By Jeff VanderMeer
A volunteer team of specialists, made up of a biologist, a psychologist, an anthropologist, and a surveyor, have been sent to investigate the mysterious Area X, where all expeditions before them have either vanished or returned changed in some way. They soon discover an uncharted subterranean structure housing a strange ecosystem they’re grossly unprepared to study.
Some of the biologist’s flashbacks to her difficulties fitting into a professional hierarchy, a circle of friends, and even her marriage are nicely rendered in an understated way. And the defaulting of all the characters to female instead of male, as is so commonly considered the “normal” setting for characters in comparable sci-fi works who don’t exist for the purpose of sexual or romantic motivation of other characters, makes a welcome statement.
Much as I’d love to live in a world where all fictional characters, no matter how insignificant and unconsidered, default to female as often as male, it wouldn’t make those characters any less insignificant or unconsidered.
Regardless of gender, the expedition members of Annihilation remain largely unremarkable, thinly drawn, generic puppets of a plot and world that the author finds more interesting, which arguably might not be so terrible, if that plot and world weren’t just about as unremarkable and generic as the characters entombed within.
From a glance at the back cover, it’s clear that Area X is a place full of weird stuff that consumes people and is of interest to a less-than-forthcoming government agency. By journey’s end, we’ve learned that Area X is a place full of weird stuff that consumes people and is of interest to a less-than-forthcoming government agency. The space between is chiefly devoted to characters being staggeringly moved by just how weird the stuff in Area X is. Make no mistake, it’s quite weird, but not the sort of weird that provokes any questions with even the illusion of a possibility of meaningful answers.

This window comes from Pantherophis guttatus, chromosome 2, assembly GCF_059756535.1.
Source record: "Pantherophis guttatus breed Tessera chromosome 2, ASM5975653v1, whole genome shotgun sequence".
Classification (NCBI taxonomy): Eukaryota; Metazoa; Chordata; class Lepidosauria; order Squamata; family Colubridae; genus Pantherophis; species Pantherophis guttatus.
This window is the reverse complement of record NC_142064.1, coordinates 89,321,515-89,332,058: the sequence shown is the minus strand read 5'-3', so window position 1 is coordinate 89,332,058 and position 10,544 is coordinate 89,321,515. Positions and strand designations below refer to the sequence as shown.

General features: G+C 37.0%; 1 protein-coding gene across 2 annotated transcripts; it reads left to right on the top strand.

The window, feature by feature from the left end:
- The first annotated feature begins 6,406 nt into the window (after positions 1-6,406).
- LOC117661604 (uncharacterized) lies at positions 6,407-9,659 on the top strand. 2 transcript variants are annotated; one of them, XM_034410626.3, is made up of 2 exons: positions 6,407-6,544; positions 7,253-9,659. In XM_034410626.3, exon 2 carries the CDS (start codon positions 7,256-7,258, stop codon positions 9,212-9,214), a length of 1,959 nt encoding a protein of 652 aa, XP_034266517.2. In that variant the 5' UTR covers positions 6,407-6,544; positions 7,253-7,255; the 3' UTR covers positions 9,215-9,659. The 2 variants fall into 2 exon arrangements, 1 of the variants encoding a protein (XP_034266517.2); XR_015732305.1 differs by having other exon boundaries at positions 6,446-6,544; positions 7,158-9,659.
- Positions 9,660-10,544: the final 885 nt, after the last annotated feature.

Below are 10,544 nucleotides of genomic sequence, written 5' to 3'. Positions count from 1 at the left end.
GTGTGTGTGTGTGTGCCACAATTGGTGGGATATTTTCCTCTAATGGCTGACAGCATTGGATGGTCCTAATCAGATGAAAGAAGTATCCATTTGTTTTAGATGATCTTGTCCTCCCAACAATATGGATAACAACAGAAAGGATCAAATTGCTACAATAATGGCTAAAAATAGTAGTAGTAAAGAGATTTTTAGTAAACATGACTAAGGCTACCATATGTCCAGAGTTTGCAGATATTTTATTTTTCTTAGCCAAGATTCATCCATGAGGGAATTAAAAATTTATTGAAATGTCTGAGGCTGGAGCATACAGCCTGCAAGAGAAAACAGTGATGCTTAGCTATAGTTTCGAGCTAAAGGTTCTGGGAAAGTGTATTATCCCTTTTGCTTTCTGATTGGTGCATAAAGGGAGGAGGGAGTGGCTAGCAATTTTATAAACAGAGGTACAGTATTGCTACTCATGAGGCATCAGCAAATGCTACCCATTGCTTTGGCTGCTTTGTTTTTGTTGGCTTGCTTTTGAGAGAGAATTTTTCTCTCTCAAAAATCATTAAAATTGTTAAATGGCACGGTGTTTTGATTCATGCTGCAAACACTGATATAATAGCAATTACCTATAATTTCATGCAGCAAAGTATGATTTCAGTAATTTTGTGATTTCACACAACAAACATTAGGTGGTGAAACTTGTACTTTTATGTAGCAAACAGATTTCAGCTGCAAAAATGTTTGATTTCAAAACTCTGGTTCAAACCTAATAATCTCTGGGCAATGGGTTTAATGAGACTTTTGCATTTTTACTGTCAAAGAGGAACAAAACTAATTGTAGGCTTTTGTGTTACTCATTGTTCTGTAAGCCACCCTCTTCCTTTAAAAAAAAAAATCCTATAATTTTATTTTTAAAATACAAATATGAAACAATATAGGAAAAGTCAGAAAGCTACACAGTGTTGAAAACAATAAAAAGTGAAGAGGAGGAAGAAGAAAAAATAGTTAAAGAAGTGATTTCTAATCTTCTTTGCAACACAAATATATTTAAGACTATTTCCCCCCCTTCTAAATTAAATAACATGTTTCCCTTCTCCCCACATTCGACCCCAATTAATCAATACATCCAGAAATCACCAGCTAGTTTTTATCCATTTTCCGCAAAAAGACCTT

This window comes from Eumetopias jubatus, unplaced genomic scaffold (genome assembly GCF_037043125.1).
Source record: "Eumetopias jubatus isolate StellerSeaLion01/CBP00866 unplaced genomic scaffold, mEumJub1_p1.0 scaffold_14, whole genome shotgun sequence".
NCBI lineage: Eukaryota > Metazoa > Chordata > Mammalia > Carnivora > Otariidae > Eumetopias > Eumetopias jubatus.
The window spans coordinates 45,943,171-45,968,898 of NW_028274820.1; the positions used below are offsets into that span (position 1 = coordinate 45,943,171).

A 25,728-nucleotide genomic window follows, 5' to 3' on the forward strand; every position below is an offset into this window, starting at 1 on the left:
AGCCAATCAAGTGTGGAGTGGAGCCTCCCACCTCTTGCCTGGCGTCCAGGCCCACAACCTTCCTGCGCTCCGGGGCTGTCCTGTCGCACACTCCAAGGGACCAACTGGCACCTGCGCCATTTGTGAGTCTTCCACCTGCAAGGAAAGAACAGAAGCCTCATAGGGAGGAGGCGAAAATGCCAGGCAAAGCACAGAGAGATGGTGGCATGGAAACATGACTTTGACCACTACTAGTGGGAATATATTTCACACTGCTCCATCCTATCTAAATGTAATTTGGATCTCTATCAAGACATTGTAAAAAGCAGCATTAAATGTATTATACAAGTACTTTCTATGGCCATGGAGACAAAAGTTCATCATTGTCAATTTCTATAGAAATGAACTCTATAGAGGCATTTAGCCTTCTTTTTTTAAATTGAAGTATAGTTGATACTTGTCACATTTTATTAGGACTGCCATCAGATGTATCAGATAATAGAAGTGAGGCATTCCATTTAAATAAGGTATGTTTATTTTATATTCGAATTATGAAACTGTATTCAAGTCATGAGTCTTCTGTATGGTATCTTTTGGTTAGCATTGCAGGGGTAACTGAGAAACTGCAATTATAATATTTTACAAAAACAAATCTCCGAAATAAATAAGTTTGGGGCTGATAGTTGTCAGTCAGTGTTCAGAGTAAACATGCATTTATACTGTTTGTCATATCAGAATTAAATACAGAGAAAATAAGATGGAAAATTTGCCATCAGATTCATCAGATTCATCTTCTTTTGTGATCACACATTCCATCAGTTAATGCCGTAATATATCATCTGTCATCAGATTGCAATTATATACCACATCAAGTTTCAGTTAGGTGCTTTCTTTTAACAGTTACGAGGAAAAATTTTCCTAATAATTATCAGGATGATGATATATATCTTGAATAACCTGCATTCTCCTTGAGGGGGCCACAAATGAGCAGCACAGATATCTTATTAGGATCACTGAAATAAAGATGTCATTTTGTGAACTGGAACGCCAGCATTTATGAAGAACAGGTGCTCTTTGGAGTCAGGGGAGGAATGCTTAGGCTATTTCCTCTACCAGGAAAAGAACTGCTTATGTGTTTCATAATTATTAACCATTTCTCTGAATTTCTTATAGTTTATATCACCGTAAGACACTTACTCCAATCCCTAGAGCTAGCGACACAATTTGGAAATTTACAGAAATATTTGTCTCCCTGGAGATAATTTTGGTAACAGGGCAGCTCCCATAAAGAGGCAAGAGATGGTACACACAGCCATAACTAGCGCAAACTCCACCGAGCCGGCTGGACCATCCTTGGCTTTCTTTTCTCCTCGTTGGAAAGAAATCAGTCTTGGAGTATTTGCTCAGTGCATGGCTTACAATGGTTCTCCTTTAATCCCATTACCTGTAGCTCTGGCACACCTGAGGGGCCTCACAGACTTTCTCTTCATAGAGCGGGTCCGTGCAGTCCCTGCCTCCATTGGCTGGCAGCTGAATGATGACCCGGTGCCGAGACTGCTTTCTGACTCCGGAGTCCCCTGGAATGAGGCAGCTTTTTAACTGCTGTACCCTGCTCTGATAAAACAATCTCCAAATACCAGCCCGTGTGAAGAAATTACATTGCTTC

The entire novel reads much like an early episode of Lost, mysterious for the sake of mysterious with no grander plan (there’s even a wild boar attack, a noisy monster in the forest, and a mysterious underground structure that periodically shoots pillars of light into the air), but without the character drama that made Lost engaging in spite of its aimlessness.
The one element of the Area X setup that could have worked, the ever classic story of change and madness working its way through a confined group in a strange place, is utterly sabotaged by the inability to know any of the characters well enough to be able to tell or care whether they’re changing from who they once were. In fact, the presentation of the group is willfully impersonal. We’re told almost immediately that two of the characters will die too quickly to be worth bothering with, and accordingly, they’re not bothered with. The characters are all referred to solely by job title, the habit of names crushed out of them during their specialized Area X training, a convention that’s clearly intended to be unsettling but instead produces such unintentional comedy gems as, “It’s just me, the biologist!”
Dialogue in general appears to be included under protest, a chore interrupting the flowery descriptions of Area X’s weirdness and natural majesty. All of the main characters spend most of the duration of the story under the arguable influence of some level of posthypnotic suggestion, which calls into question the validity of what little they say or do as an indicator of who they are.
Hypnosis is also used as a clumsy explanation for their adherence to the plot, and some of their other bad decisions, but there’s no Bioshock-esque “aha” moment when their actions suddenly make sense in a new context. Even the sudden absence of hypnosis doesn’t prevent our lead from trying to convince one of her colleagues that there’s a murderous traitor among the group, and then immediately trying to convince that same colleague to join her in walking into view of the sniper’s perch where said suspected murderous traitor is almost certainly waiting for them.
The biologist is the only character who’s given any level of humanization, and while some of it is affecting, haunting even, it’s almost always too little too late, every reveal teased and stretched out to just beyond the point where it matters, after the opportunity for it to infuse her present storyline with significance has passed.
Altogether a work of competent but uneven prose, with ambitions greatly exceeding its strengths.
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